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Billy Ward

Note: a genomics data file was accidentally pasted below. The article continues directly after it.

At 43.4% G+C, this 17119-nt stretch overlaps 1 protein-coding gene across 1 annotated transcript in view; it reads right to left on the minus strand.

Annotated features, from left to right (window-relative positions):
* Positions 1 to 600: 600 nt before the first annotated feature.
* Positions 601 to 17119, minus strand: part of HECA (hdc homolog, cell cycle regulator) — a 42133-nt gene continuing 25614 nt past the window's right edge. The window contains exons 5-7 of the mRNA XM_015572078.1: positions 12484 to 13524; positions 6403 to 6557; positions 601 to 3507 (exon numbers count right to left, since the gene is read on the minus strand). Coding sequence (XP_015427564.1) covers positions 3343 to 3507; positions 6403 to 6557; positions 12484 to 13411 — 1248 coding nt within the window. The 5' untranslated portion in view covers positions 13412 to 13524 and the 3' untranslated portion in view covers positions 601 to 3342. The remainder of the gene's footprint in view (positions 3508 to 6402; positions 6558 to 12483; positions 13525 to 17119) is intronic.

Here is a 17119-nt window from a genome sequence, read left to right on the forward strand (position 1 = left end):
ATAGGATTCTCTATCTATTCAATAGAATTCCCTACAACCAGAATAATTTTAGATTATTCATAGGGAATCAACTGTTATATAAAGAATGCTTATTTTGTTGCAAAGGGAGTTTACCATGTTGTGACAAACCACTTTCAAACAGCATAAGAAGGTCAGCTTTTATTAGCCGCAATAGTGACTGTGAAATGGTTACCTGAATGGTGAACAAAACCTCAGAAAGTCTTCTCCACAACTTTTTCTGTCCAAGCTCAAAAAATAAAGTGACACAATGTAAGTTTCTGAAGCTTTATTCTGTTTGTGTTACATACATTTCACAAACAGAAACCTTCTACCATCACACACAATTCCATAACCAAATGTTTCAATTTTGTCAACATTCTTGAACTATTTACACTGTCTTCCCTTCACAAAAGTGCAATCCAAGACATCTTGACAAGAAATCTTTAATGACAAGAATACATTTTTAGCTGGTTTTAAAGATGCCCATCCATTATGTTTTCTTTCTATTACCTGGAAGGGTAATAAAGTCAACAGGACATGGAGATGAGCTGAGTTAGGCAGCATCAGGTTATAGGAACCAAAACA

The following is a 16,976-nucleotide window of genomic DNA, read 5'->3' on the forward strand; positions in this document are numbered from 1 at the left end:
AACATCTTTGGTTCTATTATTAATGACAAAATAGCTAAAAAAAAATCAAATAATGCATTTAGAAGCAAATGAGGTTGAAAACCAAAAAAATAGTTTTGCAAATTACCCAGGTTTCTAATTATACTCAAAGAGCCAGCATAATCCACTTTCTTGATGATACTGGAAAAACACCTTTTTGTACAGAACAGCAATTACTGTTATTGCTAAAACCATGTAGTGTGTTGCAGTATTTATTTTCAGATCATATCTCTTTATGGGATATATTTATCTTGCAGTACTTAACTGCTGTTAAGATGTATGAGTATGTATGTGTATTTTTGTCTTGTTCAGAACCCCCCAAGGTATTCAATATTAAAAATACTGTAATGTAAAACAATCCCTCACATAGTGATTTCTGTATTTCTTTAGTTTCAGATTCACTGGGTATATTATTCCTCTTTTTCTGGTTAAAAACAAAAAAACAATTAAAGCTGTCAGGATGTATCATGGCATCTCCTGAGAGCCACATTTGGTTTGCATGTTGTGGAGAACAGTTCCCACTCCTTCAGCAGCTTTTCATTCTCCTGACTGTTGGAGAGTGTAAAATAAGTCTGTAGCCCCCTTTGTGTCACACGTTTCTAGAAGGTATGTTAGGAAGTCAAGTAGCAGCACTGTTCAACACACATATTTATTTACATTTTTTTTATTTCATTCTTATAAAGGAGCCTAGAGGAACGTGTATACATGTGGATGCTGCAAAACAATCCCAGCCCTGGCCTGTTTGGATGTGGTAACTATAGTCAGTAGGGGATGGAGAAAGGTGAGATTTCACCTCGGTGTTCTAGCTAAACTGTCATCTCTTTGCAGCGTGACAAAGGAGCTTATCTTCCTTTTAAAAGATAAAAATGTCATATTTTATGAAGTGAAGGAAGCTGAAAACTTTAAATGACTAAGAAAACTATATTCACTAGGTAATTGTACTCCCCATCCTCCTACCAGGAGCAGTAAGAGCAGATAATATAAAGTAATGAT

The Dominoes (also sometimes known as Billy Ward & the Dominoes) had one of the finest musical pedigrees of any R&B vocal group of the 1940s, at least based on its founder's training and experience. A lot of R&B acts came out of a gospel background, and Bo Diddley even studied violin as a boy, but rare is the R&B vocal group whose founder was trained at Juilliard. Billy Ward (born September 19, 1921, Los Angeles) had a minister father and a musician mother, and was a musical prodigy as a child, schooled in classical music theory and composition as well as performance. Before he was in his teens, Ward was good enough on the organ to play at his father's services and he won a composition award at age 14 from Walter Damrosch, the celebrated New York music educator, composer, and administrator. Following his military service during World War II, Ward studied at the Art Institute of Chicago and at the Juilliard School of Music in New York, where he later became a voice coach; he also began working on Broadway during the late '40s. It was from the ranks of his ex-students that he recruited the original members of the Dominoes: Clyde McPhatter as lead singer, Charlie White (tenor), Joe Lamont (baritone), and Bill Brown (bass). The Dominoes won a series of talent contests, including a competition on the television show Arthur Godfrey's Talent Scouts, which got them a lot of engagements and an audition with Ralph Bass, the head of the newly established Federal Records label, part of Syd Nathan's King Records, during the final months of 1950. The Dominoes, with McPhatter's high tenor lead, had a startlingly fresh sound and enjoyed a number six R&B hit in early 1951 with one song from their first session, "Do Something for Me." It was in May of that year that the group broke through to the top of the R&B charts with "Sixty Minute Man," which also established them as one of the leading crossover acts between gospel and blues. Riding the wave of demand for their performances off of that hit -- one of the first great double-entendre records of the '50s, and a very early example of what would be considered a "rock & roll" record -- the group spent the next seven months on the road, building up a lot of public good will and a reputation as one of the top R&B acts of the era.